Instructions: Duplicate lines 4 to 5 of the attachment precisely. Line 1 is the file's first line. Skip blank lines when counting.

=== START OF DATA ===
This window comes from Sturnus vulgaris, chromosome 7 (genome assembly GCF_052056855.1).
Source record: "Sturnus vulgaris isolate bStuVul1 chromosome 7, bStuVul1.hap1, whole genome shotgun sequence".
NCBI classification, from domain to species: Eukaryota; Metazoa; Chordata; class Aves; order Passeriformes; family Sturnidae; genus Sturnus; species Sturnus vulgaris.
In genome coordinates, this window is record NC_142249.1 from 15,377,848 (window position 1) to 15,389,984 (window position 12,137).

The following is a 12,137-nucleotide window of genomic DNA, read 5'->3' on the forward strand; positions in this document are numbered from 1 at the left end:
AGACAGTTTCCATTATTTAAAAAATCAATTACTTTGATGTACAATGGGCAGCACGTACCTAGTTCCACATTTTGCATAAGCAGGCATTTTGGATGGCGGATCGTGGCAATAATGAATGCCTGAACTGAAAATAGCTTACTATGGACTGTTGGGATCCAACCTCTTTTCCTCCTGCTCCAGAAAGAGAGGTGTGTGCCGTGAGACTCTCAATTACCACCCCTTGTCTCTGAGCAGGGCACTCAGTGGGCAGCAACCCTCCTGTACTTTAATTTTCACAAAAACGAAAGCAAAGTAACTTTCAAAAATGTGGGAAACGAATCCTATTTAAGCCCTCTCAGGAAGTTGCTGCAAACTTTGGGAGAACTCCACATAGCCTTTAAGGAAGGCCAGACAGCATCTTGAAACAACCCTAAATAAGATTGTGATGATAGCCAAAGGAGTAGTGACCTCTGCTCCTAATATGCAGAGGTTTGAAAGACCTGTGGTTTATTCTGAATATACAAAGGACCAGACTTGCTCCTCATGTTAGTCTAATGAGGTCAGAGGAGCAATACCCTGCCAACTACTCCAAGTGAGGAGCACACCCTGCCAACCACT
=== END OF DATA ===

In genome coordinates, this window is record NC_142249.1 from 15,377,848 (window position 1) to 15,389,984 (window position 12,137).

The following is a 12,137-nucleotide window of genomic DNA, read 5'->3' on the forward strand; positions in this document are numbered from 1 at the left end: